Little information remains about the personal life of the artisan Kojiro Shimizu. His personality and interests, his passions and motivations — all are shrouded in mystery. What we know is that he worked in Kyoto in the late 19th and early 20th century and that he appeared to be on good terms with members of the business community. He also happened to be a master carver of kanban, the traditional shop signs of Japan, and on rare occasions, when he produced a particularly elaborate piece, he marked it with his seal, perhaps succumbing to a brief moment of pride. Had he not done so, he would likely be completely unknown to us.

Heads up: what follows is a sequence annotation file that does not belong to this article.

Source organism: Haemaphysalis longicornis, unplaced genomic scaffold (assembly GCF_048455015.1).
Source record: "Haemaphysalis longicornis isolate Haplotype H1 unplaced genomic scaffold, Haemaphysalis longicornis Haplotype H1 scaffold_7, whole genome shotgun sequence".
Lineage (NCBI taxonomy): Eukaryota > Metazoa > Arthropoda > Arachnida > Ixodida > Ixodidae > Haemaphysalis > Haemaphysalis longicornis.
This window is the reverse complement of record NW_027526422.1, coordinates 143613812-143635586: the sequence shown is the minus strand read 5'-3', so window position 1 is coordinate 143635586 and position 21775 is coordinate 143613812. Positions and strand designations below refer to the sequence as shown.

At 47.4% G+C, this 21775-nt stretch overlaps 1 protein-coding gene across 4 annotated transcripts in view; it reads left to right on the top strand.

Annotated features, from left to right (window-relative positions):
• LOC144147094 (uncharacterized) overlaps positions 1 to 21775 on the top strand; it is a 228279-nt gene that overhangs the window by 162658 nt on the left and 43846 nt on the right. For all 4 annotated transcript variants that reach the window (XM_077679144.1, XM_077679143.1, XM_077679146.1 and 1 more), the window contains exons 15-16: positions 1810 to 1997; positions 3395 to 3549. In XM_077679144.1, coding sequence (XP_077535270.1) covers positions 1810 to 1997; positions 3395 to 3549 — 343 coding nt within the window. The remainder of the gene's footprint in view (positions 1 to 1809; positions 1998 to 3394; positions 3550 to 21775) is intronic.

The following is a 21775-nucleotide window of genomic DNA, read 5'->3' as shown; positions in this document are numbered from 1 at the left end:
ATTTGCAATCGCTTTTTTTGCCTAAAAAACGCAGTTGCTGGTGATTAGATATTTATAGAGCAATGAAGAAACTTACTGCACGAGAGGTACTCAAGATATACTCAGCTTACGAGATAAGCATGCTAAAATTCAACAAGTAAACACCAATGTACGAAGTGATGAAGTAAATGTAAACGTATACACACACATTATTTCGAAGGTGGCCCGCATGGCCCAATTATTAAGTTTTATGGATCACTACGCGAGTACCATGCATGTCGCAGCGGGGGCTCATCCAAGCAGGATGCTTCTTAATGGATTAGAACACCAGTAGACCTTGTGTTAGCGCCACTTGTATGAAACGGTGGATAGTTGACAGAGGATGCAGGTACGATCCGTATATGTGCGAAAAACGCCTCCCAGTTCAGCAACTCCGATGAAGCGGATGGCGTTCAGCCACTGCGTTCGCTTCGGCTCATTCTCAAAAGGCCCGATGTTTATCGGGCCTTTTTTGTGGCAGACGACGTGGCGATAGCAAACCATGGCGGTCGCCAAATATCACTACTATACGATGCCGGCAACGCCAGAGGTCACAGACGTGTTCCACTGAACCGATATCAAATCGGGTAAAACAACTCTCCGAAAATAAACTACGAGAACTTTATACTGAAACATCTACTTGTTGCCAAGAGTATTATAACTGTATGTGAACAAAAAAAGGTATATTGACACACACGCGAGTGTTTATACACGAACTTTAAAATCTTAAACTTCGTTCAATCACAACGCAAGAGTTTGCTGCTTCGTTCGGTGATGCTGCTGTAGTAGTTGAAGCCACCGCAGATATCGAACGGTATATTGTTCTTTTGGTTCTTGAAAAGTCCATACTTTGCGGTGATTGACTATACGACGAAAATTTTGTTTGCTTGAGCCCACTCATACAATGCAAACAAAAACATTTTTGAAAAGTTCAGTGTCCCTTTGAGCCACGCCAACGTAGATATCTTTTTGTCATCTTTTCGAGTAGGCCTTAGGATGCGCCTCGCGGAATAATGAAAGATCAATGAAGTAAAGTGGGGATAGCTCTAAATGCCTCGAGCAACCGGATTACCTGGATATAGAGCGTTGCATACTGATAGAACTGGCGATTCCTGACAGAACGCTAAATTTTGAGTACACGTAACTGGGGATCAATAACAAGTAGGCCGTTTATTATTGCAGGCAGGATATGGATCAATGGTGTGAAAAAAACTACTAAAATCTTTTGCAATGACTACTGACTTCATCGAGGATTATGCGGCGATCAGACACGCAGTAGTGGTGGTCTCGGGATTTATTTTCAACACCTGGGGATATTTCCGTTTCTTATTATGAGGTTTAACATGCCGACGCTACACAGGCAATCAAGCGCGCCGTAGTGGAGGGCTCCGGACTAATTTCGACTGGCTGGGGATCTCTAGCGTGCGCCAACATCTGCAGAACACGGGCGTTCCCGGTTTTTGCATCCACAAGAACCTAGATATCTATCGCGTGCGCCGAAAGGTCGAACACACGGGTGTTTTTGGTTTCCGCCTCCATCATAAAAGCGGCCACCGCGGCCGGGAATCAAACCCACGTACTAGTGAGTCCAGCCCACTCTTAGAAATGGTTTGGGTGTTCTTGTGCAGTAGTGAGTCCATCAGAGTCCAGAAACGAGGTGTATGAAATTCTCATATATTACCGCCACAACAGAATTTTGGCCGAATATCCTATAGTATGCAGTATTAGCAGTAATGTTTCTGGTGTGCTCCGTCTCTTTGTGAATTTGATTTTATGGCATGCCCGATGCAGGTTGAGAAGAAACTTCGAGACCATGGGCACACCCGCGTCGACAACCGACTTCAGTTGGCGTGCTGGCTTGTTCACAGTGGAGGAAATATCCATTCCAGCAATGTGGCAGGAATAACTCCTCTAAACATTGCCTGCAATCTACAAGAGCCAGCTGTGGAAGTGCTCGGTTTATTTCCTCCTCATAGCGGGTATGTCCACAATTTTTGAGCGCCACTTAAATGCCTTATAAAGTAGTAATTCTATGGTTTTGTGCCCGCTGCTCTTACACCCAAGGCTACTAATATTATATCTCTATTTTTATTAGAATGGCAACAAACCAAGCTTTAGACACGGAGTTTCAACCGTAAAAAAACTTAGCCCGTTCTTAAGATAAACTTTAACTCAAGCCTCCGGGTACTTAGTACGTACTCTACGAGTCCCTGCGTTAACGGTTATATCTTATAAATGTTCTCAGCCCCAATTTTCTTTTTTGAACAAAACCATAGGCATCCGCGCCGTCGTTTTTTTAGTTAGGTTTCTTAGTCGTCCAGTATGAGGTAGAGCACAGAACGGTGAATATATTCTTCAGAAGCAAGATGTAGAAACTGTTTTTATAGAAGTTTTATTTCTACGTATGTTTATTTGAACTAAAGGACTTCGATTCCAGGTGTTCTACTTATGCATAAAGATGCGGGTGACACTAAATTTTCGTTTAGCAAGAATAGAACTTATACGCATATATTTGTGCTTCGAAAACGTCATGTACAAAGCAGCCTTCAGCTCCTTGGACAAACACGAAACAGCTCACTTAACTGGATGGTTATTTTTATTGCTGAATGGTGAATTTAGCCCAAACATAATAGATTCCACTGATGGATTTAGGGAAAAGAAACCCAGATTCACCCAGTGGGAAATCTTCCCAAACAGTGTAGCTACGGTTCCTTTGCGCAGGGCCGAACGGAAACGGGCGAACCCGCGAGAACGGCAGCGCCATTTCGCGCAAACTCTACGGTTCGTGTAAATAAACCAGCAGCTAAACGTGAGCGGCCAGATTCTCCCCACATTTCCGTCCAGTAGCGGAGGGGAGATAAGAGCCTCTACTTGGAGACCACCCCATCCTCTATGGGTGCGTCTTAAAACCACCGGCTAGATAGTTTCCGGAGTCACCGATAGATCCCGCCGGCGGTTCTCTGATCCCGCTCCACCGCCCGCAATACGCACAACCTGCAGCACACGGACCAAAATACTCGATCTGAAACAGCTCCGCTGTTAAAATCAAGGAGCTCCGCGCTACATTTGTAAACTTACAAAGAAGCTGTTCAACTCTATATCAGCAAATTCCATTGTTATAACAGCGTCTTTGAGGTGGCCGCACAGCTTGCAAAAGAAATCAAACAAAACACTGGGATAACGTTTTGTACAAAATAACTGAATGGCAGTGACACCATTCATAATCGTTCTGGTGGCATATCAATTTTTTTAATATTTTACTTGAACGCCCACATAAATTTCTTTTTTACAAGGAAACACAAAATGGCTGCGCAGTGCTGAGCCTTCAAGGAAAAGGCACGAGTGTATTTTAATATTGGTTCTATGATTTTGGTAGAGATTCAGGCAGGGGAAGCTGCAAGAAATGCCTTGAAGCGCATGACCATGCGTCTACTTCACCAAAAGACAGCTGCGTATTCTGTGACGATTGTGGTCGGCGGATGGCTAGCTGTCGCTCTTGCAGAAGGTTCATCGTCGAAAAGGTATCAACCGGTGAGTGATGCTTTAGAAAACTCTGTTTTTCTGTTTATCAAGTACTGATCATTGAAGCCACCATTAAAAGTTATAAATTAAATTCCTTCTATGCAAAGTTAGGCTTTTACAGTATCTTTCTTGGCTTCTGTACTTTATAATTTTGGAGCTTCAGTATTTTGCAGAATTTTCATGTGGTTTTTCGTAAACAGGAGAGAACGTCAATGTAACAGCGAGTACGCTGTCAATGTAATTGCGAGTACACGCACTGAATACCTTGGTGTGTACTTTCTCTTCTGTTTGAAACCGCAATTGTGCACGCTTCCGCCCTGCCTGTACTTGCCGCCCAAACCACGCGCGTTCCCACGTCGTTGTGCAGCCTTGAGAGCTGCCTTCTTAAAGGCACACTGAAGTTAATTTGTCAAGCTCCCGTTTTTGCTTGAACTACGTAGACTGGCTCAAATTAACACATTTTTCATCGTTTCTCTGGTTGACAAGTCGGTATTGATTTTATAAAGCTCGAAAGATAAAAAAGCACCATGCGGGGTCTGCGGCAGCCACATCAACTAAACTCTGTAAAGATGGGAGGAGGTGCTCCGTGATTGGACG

Though some forms of kanban can be traced all the way back to the Nara Period (710-794), it was from the 17th century that they acquired their peculiar importance, during the long Pax Tokugawa, when the merchant class gained its power and pelf. After consolidating their position as rulers of Japan in the early 1600s, Tokugawa Ieyasu and his successors enacted new rules. For example, they confined samurai to castle towns and required that daimyo spend alternate years in the capital, which fostered rapid urbanization along with the development of a wide network of roads, the most famous of which was the Tokaido and its 53 relay stations. These measures in turn helped stimulate domestic commerce and eventually brought about the emergence of powerful trading houses such as Mitsui and Sumitomo.

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